Monday, 5 November 2012

The Rape of Justice

I am pleased to say that until his conviction, against which he is appealing and which I suspect was not beyond reasonable doubt (in that I suspect that it was only by a majority verdict), I had never previously heard of this person Ched Evans. The behaviour of his supporters illustrates only too starkly what I have often written about the culture that defines itself by its attachment to football.

But can anyone explain to me how the conviction rate for rape is demonstrably wrong? What, exactly, would be the correct rate? And why, exactly?

That a woman has had a most unpleasant experience of this kind, the far greater likelihood of which is a direct consequence of the unquestionable Sexual Revolution, does not necessarily mean that she has experienced the offence of rape as the law defines it. Either that, or the real scandal is that there are so few prosecutions for what is clearly very widespread perjury, attempting to pervert the course of justice, and making false statements to the police. Not that those two possibilities are mutually exclusive.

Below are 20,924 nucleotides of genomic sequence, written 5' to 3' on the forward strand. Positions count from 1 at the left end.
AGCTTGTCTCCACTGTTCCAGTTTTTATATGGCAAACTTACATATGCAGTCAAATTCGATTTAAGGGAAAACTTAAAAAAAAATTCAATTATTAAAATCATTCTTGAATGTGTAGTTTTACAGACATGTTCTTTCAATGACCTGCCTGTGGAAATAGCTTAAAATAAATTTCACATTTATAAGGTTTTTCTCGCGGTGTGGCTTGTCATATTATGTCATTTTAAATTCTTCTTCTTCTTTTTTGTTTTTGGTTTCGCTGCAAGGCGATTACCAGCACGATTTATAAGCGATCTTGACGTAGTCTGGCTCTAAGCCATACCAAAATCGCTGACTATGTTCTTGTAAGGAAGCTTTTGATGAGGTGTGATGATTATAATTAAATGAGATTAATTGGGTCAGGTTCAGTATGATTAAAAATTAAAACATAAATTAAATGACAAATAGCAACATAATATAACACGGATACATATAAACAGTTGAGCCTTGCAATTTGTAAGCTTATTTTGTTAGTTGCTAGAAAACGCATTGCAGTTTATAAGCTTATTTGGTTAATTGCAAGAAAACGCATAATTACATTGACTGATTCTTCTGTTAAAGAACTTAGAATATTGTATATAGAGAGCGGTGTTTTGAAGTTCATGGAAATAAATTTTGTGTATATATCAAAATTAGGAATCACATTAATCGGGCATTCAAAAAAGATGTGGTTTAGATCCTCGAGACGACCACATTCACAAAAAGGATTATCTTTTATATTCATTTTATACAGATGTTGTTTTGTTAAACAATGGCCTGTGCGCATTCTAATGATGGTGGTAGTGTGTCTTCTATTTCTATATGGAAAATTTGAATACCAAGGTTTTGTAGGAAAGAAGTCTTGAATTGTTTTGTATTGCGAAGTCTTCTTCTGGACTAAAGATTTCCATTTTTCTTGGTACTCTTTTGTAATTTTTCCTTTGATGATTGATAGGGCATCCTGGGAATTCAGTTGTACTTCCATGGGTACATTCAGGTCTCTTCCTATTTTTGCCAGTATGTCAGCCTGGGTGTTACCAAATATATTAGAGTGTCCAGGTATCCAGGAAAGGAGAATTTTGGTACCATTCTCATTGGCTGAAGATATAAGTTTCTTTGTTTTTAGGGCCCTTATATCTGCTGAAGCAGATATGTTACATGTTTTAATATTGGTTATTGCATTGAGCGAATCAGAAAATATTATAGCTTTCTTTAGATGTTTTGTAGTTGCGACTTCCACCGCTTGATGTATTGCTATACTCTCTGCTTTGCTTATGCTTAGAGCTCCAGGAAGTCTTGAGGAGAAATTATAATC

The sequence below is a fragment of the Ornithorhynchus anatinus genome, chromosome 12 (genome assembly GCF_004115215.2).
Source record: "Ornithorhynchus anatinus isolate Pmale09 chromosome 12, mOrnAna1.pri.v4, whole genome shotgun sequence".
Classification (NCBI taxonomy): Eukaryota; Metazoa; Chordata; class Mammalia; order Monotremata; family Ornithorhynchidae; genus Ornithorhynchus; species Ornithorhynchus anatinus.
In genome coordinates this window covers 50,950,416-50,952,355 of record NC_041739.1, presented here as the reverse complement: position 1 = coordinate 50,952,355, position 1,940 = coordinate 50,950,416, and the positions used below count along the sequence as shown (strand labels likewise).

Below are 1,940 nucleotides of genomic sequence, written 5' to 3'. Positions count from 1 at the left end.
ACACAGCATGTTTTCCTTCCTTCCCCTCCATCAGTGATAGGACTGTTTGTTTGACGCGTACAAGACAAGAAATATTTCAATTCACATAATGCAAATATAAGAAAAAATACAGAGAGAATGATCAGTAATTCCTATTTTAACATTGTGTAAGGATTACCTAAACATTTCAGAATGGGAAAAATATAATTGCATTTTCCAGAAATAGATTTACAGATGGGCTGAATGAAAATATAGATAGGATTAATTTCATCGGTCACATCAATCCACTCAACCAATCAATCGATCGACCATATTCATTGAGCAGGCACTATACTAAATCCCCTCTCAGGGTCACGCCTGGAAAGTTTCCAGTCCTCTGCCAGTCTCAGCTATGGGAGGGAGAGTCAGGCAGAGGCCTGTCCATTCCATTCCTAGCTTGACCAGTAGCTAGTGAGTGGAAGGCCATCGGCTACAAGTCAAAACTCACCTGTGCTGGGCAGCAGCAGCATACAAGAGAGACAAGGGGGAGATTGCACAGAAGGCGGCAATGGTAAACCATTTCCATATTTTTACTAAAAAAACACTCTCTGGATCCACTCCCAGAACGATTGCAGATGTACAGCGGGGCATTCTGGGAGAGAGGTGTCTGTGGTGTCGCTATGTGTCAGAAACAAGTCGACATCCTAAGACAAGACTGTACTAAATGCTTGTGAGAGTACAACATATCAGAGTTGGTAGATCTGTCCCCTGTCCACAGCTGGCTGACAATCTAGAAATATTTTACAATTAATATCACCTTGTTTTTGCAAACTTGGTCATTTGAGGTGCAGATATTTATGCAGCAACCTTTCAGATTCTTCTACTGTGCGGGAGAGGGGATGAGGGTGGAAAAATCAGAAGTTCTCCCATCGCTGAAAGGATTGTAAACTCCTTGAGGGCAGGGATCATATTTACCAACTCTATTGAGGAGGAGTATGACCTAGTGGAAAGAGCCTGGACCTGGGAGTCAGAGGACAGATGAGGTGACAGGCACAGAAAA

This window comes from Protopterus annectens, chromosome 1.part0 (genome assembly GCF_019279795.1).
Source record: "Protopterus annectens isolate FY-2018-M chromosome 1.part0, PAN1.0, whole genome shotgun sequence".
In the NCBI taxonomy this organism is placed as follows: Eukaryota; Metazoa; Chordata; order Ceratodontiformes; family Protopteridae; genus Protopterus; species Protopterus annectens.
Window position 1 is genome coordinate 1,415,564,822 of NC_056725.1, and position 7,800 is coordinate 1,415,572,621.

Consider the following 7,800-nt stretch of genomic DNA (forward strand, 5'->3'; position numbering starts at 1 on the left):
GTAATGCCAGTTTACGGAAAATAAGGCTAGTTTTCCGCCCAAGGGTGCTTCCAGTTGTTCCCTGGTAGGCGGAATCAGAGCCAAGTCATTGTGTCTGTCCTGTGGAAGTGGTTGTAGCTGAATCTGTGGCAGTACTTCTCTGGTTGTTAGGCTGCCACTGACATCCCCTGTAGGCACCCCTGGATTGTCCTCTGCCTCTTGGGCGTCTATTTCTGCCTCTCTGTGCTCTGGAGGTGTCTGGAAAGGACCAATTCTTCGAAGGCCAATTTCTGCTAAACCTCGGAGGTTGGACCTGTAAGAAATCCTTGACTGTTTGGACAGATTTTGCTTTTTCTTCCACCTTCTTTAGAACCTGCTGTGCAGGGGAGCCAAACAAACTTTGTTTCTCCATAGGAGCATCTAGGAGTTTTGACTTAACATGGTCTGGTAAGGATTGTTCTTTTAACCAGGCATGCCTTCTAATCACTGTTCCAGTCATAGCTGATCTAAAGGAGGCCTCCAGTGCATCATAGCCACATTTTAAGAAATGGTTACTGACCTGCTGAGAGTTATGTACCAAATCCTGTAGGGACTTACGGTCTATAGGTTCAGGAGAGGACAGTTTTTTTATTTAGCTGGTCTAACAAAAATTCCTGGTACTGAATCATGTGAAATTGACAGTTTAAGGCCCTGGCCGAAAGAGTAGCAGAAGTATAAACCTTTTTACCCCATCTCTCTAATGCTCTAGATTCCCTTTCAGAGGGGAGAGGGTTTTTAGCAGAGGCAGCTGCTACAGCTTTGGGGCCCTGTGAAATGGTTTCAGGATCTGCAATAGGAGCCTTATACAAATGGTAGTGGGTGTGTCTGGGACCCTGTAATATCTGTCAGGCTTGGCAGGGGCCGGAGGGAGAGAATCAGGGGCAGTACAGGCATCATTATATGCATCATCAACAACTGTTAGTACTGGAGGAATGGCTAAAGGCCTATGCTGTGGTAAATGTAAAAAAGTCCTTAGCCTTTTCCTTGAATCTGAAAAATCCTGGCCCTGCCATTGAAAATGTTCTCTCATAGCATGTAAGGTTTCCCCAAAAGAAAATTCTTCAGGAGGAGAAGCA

Far from abrogating in any way the principle of corroboration in Scots Law, that principle needs instead to be extended throughout the United Kingdom. Just as there must be no reversal of the burden of proof or abolition of the right to conduct one’s own defence in rape cases, changes frequently demanded by certain campaigners, so there must be no extension of anonymity to adult defendants. Rather, there should be no anonymity for adult accusers, either. We either have an open system of justice, or we do not.

The specific offence of rape only serves to keep on the streets people who should certainly be taken out of circulation. Instead, we need to replace the offences of rape, serious sexual assault and indecent assault with an aggravating circumstance to the ordinary categories of assault, enabling the maximum, and therefore also the minimum, sentences to be doubled, since every offence should carry a minimum sentence of one third of its maximum sentence, or 15 years for life.

That way, those poor women with broken bones and worse, whose assailants were never convicted of anything, really would have received justice.

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